Weeding out the absurdities
Our friendly neighbourhood 9PM shouting match organiser and a few of his friends have lost their collective buckets over the saga that erupted after the tragic passing of a young actor. They’ve now reached a conclusion that the actor’s girlfriend is basically Pablo Escobar’s avatar because apparently they smoked weed together. But I won’t be getting into that case here. What I’m interested in is why people on the tele literally started to hyperventilate when someone mentioned marijuana. Why are people acting like gaanja is the worst drug in the world, when all of them drink bhaang without hesitation during holi? Why is this leaf against Bhartiya sanskruti, when its brand ambassador is an actual god?
But before we get into this we must first look at the history of marijuana in India.
As our boy Will conveys through his translation, ancient Indians clearly loved having fun. In fact they loved having fun so much that cannabis has been praised in many other ancient texts like the Rigveda, Shushruta Samhita (for it’s medicinal purposes, it helped to treat catarrh and diarrhoea), Chikitsa-sara-sangraha (in fact mentioned two cannabis recipes for a long and *happy* life). Go through the wikipedia article and you’ll find a whole host of other ancient texts whose writers loved to get dazed. But if we want to get answers to our main questions we must travel to the future, when we first met the “civilised” world.
Oh the British! They’ve always had a knack for screwing up a good thing (Brexit, football’s golden generation, etc.). These cricket playing, mash potato eating scallywags decided to put a tax on bhang, ganja and charas in 1798. Why do you ask? Apparently the tax was going to help reduce cannabis consumption “for the sake of the natives’ good health and sanity”. The Indian Hemp Drugs Commission Report, completed in 1894, was a study of cannabis usage in India. This study in fact reported-
“It has been clearly established that the occasional use of hemp in moderate doses may be beneficial; but this use may be regarded as medicinal in character.”
I think the foreigners’ greed was a bigger problem than the natives’ health and sanity. Later on the Brits even tried to criminalise cannabis (in 1838, 1871 and 1877) but failed to do so. As we can see that while the cannabis=immoral argument might have started to percolate our into collective psyche at this point in time, cannabis still wasn’t illegal. So then what happened?
America happened. In 1961, the West came together to form a treaty which prohibited the production and supply of specific drugs, except for a few cases. Sounds good right? Well to a certain extent, these people decided to include cannabis with actual harmful drugs like opioids and cocaine. This treaty was the Single Convention on Narcotic Drugs.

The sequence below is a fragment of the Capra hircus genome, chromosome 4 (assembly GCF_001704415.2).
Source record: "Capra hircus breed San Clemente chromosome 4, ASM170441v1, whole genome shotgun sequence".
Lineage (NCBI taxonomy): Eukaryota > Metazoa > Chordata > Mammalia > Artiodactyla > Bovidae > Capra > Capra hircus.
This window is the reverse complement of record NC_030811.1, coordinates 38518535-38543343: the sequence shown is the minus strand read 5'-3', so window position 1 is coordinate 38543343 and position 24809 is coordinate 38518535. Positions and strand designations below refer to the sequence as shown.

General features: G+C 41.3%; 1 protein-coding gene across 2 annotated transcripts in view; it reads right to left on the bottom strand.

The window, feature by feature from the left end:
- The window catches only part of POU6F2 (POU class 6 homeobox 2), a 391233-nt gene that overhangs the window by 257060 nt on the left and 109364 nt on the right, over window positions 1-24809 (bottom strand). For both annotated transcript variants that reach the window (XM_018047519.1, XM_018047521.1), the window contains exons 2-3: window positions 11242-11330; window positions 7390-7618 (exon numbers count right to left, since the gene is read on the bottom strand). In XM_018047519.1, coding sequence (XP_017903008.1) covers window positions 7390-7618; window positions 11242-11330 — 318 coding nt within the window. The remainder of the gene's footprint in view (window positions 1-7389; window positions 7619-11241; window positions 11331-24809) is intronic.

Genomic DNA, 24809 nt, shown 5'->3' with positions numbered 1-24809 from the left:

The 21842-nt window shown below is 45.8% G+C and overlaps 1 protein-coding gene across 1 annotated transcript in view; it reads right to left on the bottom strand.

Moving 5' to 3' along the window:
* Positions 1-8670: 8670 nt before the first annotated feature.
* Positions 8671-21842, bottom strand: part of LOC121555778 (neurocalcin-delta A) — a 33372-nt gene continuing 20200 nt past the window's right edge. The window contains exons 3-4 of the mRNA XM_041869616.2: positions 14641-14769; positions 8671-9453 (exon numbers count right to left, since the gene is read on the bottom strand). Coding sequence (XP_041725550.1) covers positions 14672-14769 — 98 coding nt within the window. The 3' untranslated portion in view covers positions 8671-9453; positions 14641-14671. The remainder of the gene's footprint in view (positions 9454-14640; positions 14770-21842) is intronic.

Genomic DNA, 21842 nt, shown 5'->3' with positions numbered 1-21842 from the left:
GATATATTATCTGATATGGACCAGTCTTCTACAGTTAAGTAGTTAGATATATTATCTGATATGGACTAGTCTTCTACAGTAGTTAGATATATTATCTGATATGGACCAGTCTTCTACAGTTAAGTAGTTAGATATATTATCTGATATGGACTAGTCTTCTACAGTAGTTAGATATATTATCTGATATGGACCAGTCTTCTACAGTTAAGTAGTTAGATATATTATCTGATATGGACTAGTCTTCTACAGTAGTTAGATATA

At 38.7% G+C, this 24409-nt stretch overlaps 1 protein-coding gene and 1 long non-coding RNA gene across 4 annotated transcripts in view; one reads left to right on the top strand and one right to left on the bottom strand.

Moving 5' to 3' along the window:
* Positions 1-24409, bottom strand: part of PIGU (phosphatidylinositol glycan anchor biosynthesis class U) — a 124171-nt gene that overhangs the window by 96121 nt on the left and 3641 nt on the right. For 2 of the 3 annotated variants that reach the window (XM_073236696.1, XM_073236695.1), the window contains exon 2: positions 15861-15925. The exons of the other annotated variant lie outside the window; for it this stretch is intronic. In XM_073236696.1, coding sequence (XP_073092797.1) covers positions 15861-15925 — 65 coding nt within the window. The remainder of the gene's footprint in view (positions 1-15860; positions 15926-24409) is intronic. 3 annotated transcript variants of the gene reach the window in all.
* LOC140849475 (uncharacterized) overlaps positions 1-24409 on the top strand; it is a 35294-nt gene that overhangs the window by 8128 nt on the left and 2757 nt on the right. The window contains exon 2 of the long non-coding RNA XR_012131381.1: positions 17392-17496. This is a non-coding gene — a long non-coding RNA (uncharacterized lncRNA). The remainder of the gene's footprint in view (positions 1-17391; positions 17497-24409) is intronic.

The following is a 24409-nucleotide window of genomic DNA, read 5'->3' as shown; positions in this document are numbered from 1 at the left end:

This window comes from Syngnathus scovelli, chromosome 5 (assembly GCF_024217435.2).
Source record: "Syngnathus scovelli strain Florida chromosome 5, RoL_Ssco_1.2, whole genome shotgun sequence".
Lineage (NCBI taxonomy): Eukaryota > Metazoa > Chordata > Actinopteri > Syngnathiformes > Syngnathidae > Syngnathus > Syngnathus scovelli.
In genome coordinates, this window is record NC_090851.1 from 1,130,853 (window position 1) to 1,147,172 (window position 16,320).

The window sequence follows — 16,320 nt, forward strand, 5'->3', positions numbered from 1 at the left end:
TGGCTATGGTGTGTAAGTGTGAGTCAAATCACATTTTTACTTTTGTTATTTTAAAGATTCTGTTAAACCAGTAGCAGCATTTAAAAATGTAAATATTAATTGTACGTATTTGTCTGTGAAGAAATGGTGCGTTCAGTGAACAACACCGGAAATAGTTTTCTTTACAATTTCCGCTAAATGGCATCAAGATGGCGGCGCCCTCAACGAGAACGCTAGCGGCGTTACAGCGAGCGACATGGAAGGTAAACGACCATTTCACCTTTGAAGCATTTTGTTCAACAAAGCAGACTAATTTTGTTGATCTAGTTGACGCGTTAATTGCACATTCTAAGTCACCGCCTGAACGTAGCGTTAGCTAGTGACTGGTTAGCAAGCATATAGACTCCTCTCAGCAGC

To the credit of the Indian government, they fought hard against this inclusion, stating rightly that this was intolerant towards our cultural and religious practices. The government negotiated (forced more so) a deal where bhang would be left out of the definition of cannabis provided we promised to limit the export of Indian hemp. We were also given 25 years to clamp down on recreational drugs. At the end of this period, after a lot of bullying by the United States (who themselves were in Reagan’s racist ‘war against drugs’), India passed the Narcotic Drugs and Psychotropic Substances Act in 1985. This act banned the sale of cannabis flowers and resin. It also criminalised carrying more than 10 grams of cannabis without a licence. Further owning more than one kg of substance is a non bailable offence with up to a year of jail time. Bhang did not come under the purview of this law, but can only be sold only by government authorised dealers.
This law which was openly criticised post its conception, in my opinion, brought us to where we are today. Weed being put into the same bracket as a variety of hard drugs gave it a worse name than it should have. This law was also extremely elitist. Succumbing to the pressure from foreign governments and alcohol lobbies, the government banned an intoxicant that was prominently used by poor labourers. We managed to take away the one completely safe thing that might have brought some peace to their tough lives.
As various countries (and quite a few states in America itself) are moving towards legalising weed, we on the other hand are unfortunately moving backwards. As foreigners start to take advantage of this boon that our ancestors knew about for millennia, it is our people (like those in Punjab) whose lives are getting destroyed because of opium and cocaine. Alcohol addiction is rampant in the lower strata of our communities. If only they had an alternative! With all these problems existing in our country my appeal to those who are getting fooled by ‘journalists’ making a mountain out of 59 grams— know the facts, and weed out the absurdities.
S. Y. BSc Eco (19-22)